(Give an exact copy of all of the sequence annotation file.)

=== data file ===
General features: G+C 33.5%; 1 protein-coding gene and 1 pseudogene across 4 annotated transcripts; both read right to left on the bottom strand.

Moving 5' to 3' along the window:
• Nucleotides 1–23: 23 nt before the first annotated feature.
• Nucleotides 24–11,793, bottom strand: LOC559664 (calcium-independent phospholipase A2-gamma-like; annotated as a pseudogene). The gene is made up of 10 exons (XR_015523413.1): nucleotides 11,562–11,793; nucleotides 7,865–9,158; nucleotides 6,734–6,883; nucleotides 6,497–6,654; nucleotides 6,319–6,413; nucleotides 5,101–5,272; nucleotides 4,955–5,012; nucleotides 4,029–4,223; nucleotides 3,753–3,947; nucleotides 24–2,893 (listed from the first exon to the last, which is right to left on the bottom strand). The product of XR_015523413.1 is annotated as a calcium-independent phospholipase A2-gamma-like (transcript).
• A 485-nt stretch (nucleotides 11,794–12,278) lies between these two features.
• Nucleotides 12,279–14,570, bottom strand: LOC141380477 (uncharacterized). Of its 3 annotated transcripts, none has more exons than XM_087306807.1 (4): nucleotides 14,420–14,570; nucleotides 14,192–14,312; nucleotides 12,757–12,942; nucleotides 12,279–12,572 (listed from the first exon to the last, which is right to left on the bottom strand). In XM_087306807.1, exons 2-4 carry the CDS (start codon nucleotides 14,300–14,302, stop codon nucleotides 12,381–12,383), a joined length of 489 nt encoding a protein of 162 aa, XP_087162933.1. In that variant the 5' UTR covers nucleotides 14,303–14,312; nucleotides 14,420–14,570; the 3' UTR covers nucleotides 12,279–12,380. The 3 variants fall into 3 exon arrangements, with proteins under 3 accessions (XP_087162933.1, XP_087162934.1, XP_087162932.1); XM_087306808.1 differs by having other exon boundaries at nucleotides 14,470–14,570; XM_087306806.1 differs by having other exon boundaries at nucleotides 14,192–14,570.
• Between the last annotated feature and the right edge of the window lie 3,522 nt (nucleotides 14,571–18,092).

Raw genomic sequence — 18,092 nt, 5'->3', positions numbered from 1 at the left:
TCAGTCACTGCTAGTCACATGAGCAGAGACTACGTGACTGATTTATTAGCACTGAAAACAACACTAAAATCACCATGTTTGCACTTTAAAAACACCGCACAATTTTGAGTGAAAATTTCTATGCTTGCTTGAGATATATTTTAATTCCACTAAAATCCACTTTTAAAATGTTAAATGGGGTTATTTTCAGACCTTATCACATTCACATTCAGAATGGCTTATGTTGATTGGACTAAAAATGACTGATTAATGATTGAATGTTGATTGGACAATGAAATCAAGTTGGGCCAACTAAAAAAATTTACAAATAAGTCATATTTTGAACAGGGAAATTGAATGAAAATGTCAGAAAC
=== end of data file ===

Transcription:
General features: G+C 33.5%; 1 protein-coding gene and 1 pseudogene across 4 annotated transcripts; both read right to left on the bottom strand.

Moving 5' to 3' along the window:
• Nucleotides 1–23: 23 nt before the first annotated feature.
• Nucleotides 24–11,793, bottom strand: LOC559664 (calcium-independent phospholipase A2-gamma-like; annotated as a pseudogene). The gene is made up of 10 exons (XR_015523413.1): nucleotides 11,562–11,793; nucleotides 7,865–9,158; nucleotides 6,734–6,883; nucleotides 6,497–6,654; nucleotides 6,319–6,413; nucleotides 5,101–5,272; nucleotides 4,955–5,012; nucleotides 4,029–4,223; nucleotides 3,753–3,947; nucleotides 24–2,893 (listed from the first exon to the last, which is right to left on the bottom strand). The product of XR_015523413.1 is annotated as a calcium-independent phospholipase A2-gamma-like (transcript).
• A 485-nt stretch (nucleotides 11,794–12,278) lies between these two features.
• Nucleotides 12,279–14,570, bottom strand: LOC141380477 (uncharacterized). Of its 3 annotated transcripts, none has more exons than XM_087306807.1 (4): nucleotides 14,420–14,570; nucleotides 14,192–14,312; nucleotides 12,757–12,942; nucleotides 12,279–12,572 (listed from the first exon to the last, which is right to left on the bottom strand). In XM_087306807.1, exons 2-4 carry the CDS (start codon nucleotides 14,300–14,302, stop codon nucleotides 12,381–12,383), a joined length of 489 nt encoding a protein of 162 aa, XP_087162933.1. In that variant the 5' UTR covers nucleotides 14,303–14,312; nucleotides 14,420–14,570; the 3' UTR covers nucleotides 12,279–12,380. The 3 variants fall into 3 exon arrangements, with proteins under 3 accessions (XP_087162933.1, XP_087162934.1, XP_087162932.1); XM_087306808.1 differs by having other exon boundaries at nucleotides 14,470–14,570; XM_087306806.1 differs by having other exon boundaries at nucleotides 14,192–14,570.
• Between the last annotated feature and the right edge of the window lie 3,522 nt (nucleotides 14,571–18,092).

Raw genomic sequence — 18,092 nt, 5'->3', positions numbered from 1 at the left:
TCAGTCACTGCTAGTCACATGAGCAGAGACTACGTGACTGATTTATTAGCACTGAAAACAACACTAAAATCACCATGTTTGCACTTTAAAAACACCGCACAATTTTGAGTGAAAATTTCTATGCTTGCTTGAGATATATTTTAATTCCACTAAAATCCACTTTTAAAATGTTAAATGGGGTTATTTTCAGACCTTATCACATTCACATTCAGAATGGCTTATGTTGATTGGACTAAAAATGACTGATTAATGATTGAATGTTGATTGGACAATGAAATCAAGTTGGGCCAACTAAAAAAATTTACAAATAAGTCATATTTTGAACAGGGAAATTGAATGAAAATGTCAGAAAC